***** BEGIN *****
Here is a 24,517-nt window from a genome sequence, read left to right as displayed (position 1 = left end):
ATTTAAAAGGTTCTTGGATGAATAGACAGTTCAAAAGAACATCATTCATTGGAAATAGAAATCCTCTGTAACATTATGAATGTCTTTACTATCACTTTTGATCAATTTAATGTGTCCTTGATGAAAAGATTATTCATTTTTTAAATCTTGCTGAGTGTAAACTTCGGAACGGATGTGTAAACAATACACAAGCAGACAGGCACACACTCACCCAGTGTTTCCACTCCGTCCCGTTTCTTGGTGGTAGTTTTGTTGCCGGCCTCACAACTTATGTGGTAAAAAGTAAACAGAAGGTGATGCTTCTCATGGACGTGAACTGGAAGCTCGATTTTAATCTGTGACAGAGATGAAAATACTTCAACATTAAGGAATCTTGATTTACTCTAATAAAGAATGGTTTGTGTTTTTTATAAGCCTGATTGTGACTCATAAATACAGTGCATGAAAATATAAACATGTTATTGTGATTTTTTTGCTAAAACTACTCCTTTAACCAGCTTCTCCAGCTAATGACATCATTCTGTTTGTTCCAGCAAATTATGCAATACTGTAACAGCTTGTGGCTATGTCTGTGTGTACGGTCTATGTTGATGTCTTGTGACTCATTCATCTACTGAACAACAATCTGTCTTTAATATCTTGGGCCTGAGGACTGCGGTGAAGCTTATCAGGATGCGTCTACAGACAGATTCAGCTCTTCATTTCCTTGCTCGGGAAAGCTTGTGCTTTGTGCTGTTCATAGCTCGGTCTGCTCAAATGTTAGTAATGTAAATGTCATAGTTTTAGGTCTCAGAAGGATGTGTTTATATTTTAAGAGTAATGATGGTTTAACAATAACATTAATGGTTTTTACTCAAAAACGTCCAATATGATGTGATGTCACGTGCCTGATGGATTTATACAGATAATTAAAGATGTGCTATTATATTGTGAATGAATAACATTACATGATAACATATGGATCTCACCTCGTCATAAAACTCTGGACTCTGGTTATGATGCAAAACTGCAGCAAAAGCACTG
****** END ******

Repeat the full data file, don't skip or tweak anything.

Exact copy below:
Here is a 24,517-nt window from a genome sequence, read left to right as displayed (position 1 = left end):
ATTTAAAAGGTTCTTGGATGAATAGACAGTTCAAAAGAACATCATTCATTGGAAATAGAAATCCTCTGTAACATTATGAATGTCTTTACTATCACTTTTGATCAATTTAATGTGTCCTTGATGAAAAGATTATTCATTTTTTAAATCTTGCTGAGTGTAAACTTCGGAACGGATGTGTAAACAATACACAAGCAGACAGGCACACACTCACCCAGTGTTTCCACTCCGTCCCGTTTCTTGGTGGTAGTTTTGTTGCCGGCCTCACAACTTATGTGGTAAAAAGTAAACAGAAGGTGATGCTTCTCATGGACGTGAACTGGAAGCTCGATTTTAATCTGTGACAGAGATGAAAATACTTCAACATTAAGGAATCTTGATTTACTCTAATAAAGAATGGTTTGTGTTTTTTATAAGCCTGATTGTGACTCATAAATACAGTGCATGAAAATATAAACATGTTATTGTGATTTTTTTGCTAAAACTACTCCTTTAACCAGCTTCTCCAGCTAATGACATCATTCTGTTTGTTCCAGCAAATTATGCAATACTGTAACAGCTTGTGGCTATGTCTGTGTGTACGGTCTATGTTGATGTCTTGTGACTCATTCATCTACTGAACAACAATCTGTCTTTAATATCTTGGGCCTGAGGACTGCGGTGAAGCTTATCAGGATGCGTCTACAGACAGATTCAGCTCTTCATTTCCTTGCTCGGGAAAGCTTGTGCTTTGTGCTGTTCATAGCTCGGTCTGCTCAAATGTTAGTAATGTAAATGTCATAGTTTTAGGTCTCAGAAGGATGTGTTTATATTTTAAGAGTAATGATGGTTTAACAATAACATTAATGGTTTTTACTCAAAAACGTCCAATATGATGTGATGTCACGTGCCTGATGGATTTATACAGATAATTAAAGATGTGCTATTATATTGTGAATGAATAACATTACATGATAACATATGGATCTCACCTCGTCATAAAACTCTGGACTCTGGTTATGATGCAAAACTGCAGCAAAAGCACTG